The Leasat spacecraft were designed exclusively for launch on NASA's space shuttle. Leasat F1 was scheduled for launch in June 1984, but the shuttle mission was aborted only seconds before liftoff. Leasat F2 became the first in the series to be launched, on 30 August 1984. Leasat F1 followed on an 8 November 1984 launch. Leasat F3 was launched on the shuttle on 12 April 1985, but did not achieve orbit when the satellite failed to start. Four months later, NASA and Boeing mounted a salvage attempt during the 27 August 1985 shuttle mission on which Leasat F4 was launched. After attaching special electronics assemblies to Leasat 3 during two days of space walks, astronauts manually launched the satellite again. The electronics allowed ground controllers to turn on the satellite and, at the end of October, fire its perigee rocket and send Leasat 3 into orbit. Leasat 4 successfully obtained orbit and was undergoing tests about a week after launch when its UHF downlink failed. The satellite was declared a loss. The fifth and last Leasat, which was built as a spare, was successfully launched in January 1990.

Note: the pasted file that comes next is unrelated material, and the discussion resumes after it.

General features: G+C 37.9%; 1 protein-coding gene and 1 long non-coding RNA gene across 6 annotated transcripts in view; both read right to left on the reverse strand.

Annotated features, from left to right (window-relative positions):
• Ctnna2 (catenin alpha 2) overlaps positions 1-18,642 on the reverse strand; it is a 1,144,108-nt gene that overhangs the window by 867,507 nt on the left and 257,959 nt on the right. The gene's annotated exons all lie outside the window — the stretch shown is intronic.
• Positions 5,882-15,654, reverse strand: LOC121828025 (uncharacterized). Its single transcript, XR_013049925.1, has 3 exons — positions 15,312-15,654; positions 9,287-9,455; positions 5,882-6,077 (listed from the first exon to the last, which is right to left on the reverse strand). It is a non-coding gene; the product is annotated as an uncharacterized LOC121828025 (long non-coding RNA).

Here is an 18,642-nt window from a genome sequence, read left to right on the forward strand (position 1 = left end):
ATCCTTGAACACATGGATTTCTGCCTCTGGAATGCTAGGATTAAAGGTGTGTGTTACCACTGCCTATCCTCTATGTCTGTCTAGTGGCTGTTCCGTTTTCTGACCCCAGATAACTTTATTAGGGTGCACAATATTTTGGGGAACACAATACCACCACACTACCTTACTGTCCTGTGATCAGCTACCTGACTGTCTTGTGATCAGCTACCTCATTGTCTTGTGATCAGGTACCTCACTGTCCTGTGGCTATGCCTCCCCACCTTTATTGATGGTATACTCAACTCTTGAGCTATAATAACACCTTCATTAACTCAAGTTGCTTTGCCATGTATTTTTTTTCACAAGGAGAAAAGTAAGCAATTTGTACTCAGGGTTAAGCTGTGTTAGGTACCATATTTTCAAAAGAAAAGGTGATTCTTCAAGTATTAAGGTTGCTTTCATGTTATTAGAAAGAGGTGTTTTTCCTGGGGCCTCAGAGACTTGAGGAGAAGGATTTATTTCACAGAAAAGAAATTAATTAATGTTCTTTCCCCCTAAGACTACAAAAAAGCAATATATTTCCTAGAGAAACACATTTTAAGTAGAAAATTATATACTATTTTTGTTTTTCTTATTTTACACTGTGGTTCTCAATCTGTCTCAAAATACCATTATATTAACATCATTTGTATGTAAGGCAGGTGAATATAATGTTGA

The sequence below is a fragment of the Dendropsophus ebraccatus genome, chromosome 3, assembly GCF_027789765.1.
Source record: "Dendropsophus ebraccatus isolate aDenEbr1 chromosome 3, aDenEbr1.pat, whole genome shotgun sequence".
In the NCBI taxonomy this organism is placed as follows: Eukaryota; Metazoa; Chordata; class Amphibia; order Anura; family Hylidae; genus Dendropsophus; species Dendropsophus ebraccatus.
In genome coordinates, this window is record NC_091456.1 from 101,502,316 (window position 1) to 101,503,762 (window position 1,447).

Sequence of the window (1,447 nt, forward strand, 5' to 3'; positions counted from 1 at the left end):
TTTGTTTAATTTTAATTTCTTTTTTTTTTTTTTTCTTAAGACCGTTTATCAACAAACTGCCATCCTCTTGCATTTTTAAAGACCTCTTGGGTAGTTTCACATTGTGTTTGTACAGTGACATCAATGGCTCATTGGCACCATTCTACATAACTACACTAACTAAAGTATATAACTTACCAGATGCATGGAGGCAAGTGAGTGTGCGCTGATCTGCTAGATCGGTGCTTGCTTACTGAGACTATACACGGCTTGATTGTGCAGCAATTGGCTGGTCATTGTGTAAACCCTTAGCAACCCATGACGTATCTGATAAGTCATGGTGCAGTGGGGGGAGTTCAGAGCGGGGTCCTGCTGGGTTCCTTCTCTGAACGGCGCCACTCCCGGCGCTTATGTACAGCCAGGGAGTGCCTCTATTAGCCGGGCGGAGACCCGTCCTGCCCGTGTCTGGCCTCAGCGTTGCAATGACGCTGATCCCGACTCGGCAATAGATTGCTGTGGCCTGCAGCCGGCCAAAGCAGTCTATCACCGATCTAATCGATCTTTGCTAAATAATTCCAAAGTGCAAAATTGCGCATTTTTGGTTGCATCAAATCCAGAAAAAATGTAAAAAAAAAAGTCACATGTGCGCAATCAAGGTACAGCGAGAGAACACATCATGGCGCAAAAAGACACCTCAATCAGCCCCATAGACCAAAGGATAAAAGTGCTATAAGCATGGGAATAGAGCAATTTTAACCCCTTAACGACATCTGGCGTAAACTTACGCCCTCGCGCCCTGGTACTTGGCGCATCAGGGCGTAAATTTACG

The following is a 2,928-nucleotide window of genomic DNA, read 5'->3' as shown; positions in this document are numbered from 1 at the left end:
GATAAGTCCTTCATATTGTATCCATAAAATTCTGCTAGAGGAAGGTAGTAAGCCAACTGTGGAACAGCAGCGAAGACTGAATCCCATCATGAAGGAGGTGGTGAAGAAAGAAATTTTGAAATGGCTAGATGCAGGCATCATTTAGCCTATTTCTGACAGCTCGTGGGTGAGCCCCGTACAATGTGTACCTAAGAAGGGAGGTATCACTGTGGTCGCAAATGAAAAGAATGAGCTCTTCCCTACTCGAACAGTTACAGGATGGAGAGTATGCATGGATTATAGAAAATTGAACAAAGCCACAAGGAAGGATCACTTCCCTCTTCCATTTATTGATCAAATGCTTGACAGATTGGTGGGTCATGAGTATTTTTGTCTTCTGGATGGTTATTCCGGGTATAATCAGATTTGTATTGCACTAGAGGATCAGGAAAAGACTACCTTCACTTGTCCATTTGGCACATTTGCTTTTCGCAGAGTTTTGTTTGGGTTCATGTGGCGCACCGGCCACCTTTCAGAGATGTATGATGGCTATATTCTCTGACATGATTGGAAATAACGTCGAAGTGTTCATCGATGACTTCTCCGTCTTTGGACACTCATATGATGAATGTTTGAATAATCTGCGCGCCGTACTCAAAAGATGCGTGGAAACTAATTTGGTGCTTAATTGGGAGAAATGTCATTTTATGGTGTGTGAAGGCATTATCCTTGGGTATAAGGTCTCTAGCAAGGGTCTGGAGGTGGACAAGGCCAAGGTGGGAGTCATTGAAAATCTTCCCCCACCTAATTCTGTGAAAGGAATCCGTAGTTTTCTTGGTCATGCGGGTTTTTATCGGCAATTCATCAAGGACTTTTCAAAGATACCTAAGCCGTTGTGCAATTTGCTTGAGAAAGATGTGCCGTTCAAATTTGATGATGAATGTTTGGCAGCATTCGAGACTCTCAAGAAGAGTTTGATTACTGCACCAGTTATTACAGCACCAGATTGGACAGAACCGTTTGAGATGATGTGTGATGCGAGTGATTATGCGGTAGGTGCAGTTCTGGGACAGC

Leasat is 14 feet (4.26 meters) in diameter and 20 feet, 3 inches (6.17 meters) high with its UHF and omnidirectional antennas deployed. With its antennas stowed in the launch configuration, Leasat is 14 feet, 1 inch (4.29 meters) high. Total payload weight (including launch cradle) in the shuttle is 17,000 pounds (7711 kg). Weight after separation from the shuttle is 15,200 pounds (6895 kg), and the satellite's weight on station at the beginning of life is 3,060 pounds (1388 kg).